Ten Steps to Revitalize Montreal

Related Expertise: Public Sector

Ten Steps to Revitalize Montreal

By L. Jacques MénardEric Brat, and Marc Gilbert

Montreal certainly seems to have all the ingredients of a premier city: top-tier universities, a vibrant cultural scene, and a healthy roster of high-tech employers. And yet the city has been losing ground when compared with other large metropolises in Canada as subpar economic performance and a deteriorating infrastructure stymie progress.

It does not have to be this way. The Boston Consulting Group recently partnered with Bank of Montreal, Canada’s oldest bank, to create a blueprint for revitalizing Montreal. The plan grew out of an analysis of how cities similar to Montreal have rebounded after a challenging period. Those success stories revealed some common themes, including the need to invest in modern infrastructure and the importance of enhancing the quality of life within a city’s borders.

With these lessons in mind, BCG identified ten concrete, eminently feasible, steps that government and civic leaders within Montreal can implement to realize the city’s promise of becoming a world-class metropolis. And while some of Montreal’s challenges are unique, public-sector leaders looking to spark economic development within their own cities can learn quite a bit from this exercise in terms of what drives urban rebirth.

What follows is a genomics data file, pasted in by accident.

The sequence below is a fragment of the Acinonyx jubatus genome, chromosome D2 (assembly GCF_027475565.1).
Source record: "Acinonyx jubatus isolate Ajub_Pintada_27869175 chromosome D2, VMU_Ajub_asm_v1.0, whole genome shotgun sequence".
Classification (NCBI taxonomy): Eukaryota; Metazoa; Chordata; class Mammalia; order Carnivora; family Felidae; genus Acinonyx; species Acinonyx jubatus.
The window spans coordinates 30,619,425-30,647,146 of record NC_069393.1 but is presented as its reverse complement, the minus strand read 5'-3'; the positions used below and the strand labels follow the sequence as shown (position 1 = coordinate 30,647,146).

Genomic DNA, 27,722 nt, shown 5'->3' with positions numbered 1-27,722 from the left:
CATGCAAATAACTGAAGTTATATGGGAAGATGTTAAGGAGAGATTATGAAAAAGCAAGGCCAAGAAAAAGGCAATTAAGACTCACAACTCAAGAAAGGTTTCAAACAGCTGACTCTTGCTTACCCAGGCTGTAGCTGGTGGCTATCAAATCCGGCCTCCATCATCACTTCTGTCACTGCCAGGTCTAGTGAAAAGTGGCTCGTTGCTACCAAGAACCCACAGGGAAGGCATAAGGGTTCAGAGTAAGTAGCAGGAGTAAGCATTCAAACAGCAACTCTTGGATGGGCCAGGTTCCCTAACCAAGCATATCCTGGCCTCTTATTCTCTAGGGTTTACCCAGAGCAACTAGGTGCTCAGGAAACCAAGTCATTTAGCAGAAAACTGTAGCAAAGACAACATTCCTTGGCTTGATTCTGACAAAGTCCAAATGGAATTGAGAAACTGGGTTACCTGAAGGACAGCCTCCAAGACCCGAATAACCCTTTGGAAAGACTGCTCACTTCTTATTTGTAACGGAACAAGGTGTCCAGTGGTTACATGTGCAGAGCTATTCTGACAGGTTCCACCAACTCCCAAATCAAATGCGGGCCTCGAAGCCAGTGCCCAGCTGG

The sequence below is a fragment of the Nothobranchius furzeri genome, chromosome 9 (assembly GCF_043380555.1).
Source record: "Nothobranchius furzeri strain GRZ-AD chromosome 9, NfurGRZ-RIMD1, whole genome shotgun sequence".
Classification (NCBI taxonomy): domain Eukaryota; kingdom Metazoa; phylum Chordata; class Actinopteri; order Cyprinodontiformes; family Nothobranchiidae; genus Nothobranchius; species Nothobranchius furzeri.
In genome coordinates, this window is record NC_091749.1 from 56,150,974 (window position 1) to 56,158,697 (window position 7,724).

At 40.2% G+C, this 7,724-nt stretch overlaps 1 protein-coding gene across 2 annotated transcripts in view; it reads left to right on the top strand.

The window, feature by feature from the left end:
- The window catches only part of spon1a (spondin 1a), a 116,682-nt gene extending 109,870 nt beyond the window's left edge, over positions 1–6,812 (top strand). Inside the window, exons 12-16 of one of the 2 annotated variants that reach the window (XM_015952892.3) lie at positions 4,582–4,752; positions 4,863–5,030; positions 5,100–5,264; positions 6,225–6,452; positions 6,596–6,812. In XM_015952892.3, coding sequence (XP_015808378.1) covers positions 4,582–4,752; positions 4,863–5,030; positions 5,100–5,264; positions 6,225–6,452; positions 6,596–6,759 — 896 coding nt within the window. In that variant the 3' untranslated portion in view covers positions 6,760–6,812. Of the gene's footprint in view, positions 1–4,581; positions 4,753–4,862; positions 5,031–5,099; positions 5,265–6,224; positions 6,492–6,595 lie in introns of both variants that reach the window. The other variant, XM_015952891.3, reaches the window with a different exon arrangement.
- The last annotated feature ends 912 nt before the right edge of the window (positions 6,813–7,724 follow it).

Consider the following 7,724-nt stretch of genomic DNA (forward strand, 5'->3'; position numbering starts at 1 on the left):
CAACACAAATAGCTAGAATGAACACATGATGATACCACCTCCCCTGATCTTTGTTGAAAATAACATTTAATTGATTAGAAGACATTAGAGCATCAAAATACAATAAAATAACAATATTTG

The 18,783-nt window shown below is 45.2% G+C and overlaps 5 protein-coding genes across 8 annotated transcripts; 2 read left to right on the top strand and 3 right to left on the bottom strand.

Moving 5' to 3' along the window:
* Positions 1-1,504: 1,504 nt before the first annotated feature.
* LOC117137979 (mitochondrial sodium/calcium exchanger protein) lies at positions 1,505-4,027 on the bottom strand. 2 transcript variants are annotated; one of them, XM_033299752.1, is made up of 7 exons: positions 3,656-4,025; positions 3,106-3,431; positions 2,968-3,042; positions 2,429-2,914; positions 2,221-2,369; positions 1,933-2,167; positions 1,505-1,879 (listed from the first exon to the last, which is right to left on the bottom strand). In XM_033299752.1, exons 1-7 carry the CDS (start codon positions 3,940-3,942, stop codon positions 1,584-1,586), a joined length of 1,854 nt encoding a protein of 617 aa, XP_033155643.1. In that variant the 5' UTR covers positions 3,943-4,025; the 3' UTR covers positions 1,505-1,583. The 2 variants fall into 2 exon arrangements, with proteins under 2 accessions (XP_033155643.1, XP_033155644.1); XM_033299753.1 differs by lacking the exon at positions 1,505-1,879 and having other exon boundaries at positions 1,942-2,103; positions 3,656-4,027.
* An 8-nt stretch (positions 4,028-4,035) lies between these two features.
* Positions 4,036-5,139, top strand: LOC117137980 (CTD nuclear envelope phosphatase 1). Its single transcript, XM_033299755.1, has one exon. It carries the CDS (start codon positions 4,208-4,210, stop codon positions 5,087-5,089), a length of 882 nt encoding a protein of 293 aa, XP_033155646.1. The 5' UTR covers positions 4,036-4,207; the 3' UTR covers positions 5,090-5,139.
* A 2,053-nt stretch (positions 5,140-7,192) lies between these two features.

A City with Great Assets—and Great Challenges

There is no denying the importance of Montreal to both the province of Quebec and to the nation of Canada as a whole. With 3.8 million inhabitants, Montreal accounts for 49 percent of Quebec’s population and 53 percent of the province’s GDP. And in just about every category, including manufacturing and research and development, Montreal makes an outsize contribution to Quebec’s economy. (See the exhibit, “Montreal’s Contribution to Quebec’s Economy Exceeds Its Share of the Population.”)

The city’s list of advantages is long and varied. Montreal is home to 11 university-level institutions, with a population of 170,000 students. In addition, companies enjoy some of the lowest operating costs within the city, which also offers one of the most favorable tax environments for research and development in North America. And Montreal ranks in the top 30 most-livable urban centers in the world. It has also developed a number of robust high-tech industry sectors, including aerospace, information and communications technology, medical research, and finance.

The city is culturally rich as well, with a new acclaimed concert hall and countless festivals throughout the year. What’s more, 75 percent of Quebec’s new immigrants—about 45,000 every year—settle in Montreal. Some 56 percent of Montreal inhabitants are bilingual, and 24 percent are trilingual—an undeniable advantage in a global economy.